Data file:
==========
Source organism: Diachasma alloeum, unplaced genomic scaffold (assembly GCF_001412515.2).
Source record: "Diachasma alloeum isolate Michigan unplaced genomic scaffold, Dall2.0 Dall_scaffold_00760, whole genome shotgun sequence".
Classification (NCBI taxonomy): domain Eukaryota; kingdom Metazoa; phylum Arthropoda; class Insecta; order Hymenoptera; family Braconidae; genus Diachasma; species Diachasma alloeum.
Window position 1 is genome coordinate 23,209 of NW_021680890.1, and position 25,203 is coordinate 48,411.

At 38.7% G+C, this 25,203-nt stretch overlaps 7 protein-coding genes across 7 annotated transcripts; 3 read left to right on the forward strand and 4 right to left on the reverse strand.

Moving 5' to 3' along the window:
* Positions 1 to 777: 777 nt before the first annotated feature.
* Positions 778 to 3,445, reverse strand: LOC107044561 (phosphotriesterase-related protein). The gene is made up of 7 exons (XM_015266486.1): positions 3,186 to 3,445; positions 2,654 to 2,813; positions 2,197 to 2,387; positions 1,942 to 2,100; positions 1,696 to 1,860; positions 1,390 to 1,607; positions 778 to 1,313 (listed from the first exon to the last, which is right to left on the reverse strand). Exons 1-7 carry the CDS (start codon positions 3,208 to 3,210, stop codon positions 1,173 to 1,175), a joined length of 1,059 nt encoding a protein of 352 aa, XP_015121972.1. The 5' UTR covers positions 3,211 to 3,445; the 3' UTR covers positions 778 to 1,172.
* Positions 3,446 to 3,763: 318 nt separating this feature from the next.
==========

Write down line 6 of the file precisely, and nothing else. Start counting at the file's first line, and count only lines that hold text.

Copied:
Moving 5' to 3' along the window: